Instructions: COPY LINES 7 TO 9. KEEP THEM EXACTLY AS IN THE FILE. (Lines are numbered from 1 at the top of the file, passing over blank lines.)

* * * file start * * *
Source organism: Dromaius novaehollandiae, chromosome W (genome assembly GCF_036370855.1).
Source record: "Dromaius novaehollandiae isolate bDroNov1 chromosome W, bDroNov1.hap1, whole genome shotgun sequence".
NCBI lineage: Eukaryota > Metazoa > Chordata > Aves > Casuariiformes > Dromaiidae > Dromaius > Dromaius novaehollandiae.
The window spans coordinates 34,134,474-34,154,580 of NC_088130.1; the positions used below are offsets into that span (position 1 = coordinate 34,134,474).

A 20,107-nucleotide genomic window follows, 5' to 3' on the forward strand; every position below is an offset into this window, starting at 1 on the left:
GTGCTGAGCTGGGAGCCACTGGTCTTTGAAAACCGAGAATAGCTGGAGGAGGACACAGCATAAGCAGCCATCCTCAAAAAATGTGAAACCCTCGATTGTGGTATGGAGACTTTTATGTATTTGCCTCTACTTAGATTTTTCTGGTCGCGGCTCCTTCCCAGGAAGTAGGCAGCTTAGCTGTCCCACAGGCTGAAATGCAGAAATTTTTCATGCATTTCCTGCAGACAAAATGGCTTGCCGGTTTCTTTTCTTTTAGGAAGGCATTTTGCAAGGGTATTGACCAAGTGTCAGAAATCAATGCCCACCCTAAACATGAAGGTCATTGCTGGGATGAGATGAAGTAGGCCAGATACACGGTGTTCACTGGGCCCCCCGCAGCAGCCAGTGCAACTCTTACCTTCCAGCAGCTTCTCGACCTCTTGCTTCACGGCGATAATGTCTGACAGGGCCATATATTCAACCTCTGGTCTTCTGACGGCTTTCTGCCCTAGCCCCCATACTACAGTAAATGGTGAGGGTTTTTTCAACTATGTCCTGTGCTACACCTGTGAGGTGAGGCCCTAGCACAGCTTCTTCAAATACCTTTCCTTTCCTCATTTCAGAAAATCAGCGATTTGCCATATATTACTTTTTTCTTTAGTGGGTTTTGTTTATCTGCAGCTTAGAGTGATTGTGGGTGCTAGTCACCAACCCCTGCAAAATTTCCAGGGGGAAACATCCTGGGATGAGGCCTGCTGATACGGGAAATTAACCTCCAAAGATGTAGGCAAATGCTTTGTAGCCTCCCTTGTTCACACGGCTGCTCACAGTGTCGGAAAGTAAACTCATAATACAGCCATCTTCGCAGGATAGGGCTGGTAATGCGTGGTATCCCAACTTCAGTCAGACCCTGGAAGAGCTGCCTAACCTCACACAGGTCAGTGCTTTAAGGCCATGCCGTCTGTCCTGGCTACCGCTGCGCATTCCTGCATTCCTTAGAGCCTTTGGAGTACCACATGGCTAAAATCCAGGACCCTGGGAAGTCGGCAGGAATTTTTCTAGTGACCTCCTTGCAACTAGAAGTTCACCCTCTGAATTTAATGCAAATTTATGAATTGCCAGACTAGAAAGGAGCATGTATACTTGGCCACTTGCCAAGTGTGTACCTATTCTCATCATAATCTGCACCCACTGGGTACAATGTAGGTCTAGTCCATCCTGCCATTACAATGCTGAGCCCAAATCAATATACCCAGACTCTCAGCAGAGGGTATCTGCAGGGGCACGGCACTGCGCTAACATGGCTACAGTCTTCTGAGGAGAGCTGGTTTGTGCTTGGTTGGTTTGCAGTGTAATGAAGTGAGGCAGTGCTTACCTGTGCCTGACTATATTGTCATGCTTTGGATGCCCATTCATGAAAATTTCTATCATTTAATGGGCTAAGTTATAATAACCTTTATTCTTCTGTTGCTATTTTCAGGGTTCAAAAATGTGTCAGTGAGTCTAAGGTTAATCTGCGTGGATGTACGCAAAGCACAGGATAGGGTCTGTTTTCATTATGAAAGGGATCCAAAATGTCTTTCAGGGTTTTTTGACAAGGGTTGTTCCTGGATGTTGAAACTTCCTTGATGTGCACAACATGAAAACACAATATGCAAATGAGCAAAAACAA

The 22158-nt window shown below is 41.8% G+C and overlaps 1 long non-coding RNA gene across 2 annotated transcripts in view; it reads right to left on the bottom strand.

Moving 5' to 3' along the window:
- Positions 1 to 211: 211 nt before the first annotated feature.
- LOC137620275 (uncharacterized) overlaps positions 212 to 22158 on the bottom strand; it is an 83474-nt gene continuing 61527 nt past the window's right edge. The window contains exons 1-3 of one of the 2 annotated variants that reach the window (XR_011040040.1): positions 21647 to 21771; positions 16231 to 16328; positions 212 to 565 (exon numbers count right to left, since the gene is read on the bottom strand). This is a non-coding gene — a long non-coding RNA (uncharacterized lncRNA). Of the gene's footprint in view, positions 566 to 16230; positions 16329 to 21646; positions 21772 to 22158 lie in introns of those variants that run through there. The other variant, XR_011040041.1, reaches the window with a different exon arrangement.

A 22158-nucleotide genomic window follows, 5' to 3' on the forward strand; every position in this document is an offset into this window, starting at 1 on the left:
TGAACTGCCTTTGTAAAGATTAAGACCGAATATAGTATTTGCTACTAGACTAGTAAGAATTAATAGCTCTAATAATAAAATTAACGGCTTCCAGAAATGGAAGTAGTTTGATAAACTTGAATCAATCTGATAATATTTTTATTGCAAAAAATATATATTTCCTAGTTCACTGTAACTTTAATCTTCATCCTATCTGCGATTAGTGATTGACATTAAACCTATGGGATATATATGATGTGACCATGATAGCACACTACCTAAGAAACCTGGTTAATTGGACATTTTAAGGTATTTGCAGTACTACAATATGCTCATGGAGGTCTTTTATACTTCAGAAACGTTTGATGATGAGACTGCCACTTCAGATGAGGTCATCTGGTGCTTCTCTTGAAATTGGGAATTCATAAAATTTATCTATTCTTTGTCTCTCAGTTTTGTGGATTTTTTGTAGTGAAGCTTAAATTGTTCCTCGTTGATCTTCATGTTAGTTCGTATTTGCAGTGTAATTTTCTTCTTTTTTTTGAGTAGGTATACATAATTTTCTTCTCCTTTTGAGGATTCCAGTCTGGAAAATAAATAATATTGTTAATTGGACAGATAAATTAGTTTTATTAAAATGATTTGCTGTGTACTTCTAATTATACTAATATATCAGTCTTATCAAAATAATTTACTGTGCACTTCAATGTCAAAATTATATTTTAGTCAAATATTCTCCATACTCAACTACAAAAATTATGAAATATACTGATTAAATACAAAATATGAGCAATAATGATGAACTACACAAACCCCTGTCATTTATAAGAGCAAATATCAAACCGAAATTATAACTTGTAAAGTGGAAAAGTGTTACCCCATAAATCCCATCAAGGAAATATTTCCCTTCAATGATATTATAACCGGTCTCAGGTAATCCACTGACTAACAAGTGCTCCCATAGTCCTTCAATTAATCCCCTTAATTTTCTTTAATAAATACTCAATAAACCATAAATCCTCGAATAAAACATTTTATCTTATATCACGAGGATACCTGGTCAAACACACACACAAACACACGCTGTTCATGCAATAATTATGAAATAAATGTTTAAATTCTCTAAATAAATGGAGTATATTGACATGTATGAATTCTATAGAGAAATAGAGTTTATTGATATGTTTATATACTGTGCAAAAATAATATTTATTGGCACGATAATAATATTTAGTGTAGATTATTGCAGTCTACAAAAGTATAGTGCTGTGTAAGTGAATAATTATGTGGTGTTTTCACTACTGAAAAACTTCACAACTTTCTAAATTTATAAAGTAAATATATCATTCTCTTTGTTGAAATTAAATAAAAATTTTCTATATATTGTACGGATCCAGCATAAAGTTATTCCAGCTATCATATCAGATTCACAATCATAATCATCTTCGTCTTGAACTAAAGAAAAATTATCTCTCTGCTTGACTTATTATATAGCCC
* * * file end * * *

The 22158-nt window shown below is 41.8% G+C and overlaps 1 long non-coding RNA gene across 2 annotated transcripts in view; it reads right to left on the bottom strand.

Moving 5' to 3' along the window:
- Positions 1 to 211: 211 nt before the first annotated feature.